Two-term Billings City Council member Angela Cimmino has announced her candidacy for mayor, the sixth person to file for the Sept. 12 primary election.
Cimmino, 57, has been dealing in recent months with the sickness and ultimate death of her son Dan, a 28-year-old former television newsman.
“With the filing deadline looming, I knew it was my son’s wish for me to continue,” she said by telephone Thursday. “He said, ‘Mom, it’s time for you to carry on the Cimmino name.’ In a time of mourning, I see this campaign as an amazing opportunity. I know I will work hard and that it will be good therapy for me.”
“I jumped off a cliff the other day,” she said of her decision to enter the race. “The support and love of family and friends will be my parachute. I am going to go for it.”
Cimmino said she plans to return to Billings following her son’s second memorial service, to be held in Orlando, Florida, on June 24.
Dan Cimmino did reporting for television stations in Billings, Missoula, Los Angeles and Orlando.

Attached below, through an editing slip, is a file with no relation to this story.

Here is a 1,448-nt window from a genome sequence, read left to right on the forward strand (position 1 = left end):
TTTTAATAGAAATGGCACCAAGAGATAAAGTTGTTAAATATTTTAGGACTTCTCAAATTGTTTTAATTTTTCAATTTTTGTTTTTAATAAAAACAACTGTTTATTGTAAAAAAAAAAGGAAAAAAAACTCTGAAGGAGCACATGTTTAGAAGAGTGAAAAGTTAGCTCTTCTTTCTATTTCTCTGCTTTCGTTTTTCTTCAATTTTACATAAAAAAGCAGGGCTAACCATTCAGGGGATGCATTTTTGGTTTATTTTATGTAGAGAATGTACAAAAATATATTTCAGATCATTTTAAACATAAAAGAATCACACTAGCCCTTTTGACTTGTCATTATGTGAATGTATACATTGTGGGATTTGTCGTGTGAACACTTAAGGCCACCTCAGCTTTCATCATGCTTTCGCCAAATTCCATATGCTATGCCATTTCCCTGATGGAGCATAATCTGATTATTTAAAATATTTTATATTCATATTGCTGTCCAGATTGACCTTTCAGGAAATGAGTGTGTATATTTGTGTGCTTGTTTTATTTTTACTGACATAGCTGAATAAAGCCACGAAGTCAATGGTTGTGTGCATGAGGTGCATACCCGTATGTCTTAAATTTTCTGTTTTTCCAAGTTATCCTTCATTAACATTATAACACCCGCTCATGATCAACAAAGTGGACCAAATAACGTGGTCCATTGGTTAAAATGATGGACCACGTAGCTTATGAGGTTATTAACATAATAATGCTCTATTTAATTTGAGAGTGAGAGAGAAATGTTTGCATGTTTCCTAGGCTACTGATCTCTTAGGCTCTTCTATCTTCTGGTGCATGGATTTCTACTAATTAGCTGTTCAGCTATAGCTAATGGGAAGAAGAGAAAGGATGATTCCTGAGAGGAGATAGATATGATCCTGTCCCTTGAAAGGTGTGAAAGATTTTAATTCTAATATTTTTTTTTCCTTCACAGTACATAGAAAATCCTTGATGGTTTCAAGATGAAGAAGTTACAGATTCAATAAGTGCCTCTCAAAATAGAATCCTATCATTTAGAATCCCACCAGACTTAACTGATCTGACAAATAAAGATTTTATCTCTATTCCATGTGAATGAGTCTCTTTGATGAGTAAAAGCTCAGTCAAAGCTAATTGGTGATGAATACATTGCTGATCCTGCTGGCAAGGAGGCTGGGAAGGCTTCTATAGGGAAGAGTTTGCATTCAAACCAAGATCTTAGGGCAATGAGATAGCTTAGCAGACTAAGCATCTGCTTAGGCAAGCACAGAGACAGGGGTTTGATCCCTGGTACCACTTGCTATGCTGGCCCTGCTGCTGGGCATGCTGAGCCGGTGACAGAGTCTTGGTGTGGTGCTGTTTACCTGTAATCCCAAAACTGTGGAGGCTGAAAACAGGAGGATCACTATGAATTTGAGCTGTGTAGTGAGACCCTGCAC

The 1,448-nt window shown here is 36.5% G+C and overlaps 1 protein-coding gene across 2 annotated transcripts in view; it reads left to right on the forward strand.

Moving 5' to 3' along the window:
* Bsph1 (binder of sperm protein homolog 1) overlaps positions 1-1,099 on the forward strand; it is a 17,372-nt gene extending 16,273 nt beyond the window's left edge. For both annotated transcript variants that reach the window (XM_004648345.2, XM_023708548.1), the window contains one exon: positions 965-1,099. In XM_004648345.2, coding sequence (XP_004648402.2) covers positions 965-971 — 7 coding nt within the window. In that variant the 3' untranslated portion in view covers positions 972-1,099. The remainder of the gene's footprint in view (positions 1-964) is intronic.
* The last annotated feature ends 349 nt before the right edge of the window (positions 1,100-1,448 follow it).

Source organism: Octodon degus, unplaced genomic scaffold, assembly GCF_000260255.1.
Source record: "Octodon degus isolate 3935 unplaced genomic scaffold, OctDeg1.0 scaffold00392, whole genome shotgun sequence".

She said she’s “ecstatic” that, to date, 17 people have filed for mayor or one of five open city council seats.
“That tells me our citizens are engaged in the community,” she said. “I’m not running against any one candidate. I am running in support of our community, because I believe Billings is on the brink of explosive growth and I’m enthusiastic about the opportunities for new businesses coming to town.”
Also in the race for mayor are spiritual adviser, musician and producer Danielle Egnew; Realtor Danny Sandefur; Bill Cole, an attorney; former Republican Party Chairman Jeff Essmann; and Randy Hafer, of High Plains Architects.
Cimmino is single and is retired from an engineering firm. “I’m a full-time homemaker and advocate, devoted to my family and my community,” she said.
Noting that 43 people have been mayor of Montana's largest city — all of them men — Cimmino said her campaign theme will be “history in the making.”
In a news release announcing her decision to enter the race to succeed the term-limited Tom Hanel, Cimmino said her main goals “include supporting all residents, public safety, transportation, parks and trails projects, and collaborating with organizations promoting economic development.”
She said she’s been “encouraged by many constituents over the years to pursue continued service.”
Two candidates for each contested council seat and the two top vote-getters in the mayoral primary will make their way into the Nov. 7 general election.
The filing deadline is Monday.